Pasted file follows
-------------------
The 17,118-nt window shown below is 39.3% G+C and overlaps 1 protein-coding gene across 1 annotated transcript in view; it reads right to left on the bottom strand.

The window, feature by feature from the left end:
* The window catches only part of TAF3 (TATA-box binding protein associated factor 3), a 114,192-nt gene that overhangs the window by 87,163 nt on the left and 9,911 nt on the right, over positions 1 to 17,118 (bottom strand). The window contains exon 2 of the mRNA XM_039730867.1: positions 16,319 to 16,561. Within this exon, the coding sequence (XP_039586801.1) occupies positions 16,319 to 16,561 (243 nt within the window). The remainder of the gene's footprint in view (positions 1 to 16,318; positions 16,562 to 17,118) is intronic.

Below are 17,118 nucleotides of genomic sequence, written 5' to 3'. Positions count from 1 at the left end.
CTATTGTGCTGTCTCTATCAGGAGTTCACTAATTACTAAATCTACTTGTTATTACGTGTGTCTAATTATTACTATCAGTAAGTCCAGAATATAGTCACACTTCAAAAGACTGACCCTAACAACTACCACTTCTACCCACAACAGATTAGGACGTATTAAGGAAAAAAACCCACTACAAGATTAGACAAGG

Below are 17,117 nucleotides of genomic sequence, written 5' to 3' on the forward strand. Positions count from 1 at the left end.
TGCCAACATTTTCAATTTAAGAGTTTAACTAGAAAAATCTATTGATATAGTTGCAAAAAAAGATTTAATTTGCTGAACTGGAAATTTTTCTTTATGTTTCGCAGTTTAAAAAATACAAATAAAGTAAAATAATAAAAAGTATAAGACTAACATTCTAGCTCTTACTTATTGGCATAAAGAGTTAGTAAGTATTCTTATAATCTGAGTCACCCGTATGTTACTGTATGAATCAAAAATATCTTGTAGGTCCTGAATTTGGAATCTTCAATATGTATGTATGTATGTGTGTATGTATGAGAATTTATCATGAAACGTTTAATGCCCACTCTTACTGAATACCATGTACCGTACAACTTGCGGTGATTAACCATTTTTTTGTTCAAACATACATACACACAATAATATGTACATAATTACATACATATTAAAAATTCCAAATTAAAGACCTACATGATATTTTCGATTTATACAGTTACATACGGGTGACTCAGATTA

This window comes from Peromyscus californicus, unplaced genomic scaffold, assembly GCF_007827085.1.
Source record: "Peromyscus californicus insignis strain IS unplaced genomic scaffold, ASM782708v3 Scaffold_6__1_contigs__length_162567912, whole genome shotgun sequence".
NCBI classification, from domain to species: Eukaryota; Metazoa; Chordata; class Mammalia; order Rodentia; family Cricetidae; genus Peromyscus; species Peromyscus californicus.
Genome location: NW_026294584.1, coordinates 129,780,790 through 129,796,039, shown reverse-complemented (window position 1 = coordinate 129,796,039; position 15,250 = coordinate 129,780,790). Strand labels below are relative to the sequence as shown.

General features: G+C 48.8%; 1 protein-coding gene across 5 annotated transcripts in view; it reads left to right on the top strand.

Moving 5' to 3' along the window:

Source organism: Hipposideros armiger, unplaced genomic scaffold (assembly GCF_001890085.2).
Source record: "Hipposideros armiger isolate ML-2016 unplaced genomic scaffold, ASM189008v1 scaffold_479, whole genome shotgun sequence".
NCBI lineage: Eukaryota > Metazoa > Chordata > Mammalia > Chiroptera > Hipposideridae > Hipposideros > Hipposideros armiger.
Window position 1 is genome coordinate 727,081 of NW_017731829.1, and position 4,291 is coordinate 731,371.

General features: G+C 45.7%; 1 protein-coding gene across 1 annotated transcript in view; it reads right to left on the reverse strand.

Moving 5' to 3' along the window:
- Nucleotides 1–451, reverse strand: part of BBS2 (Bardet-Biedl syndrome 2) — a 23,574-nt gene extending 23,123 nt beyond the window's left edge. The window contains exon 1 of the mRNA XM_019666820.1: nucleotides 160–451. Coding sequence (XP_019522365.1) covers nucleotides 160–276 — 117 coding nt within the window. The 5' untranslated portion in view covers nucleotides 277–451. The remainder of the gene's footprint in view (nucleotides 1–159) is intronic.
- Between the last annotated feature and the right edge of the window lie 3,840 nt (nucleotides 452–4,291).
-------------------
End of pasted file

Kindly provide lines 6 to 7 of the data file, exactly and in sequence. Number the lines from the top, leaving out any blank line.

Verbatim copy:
Below are 17,117 nucleotides of genomic sequence, written 5' to 3' on the forward strand. Positions count from 1 at the left end.
TGCCAACATTTTCAATTTAAGAGTTTAACTAGAAAAATCTATTGATATAGTTGCAAAAAAAGATTTAATTTGCTGAACTGGAAATTTTTCTTTATGTTTCGCAGTTTAAAAAATACAAATAAAGTAAAATAATAAAAAGTATAAGACTAACATTCTAGCTCTTACTTATTGGCATAAAGAGTTAGTAAGTATTCTTATAATCTGAGTCACCCGTATGTTACTGTATGAATCAAAAATATCTTGTAGGTCCTGAATTTGGAATCTTCAATATGTATGTATGTATGTGTGTATGTATGAGAATTTATCATGAAACGTTTAATGCCCACTCTTACTGAATACCATGTACCGTACAACTTGCGGTGATTAACCATTTTTTTGTTCAAACATACATACACACAATAATATGTACATAATTACATACATATTAAAAATTCCAAATTAAAGACCTACATGATATTTTCGATTTATACAGTTACATACGGGTGACTCAGATTA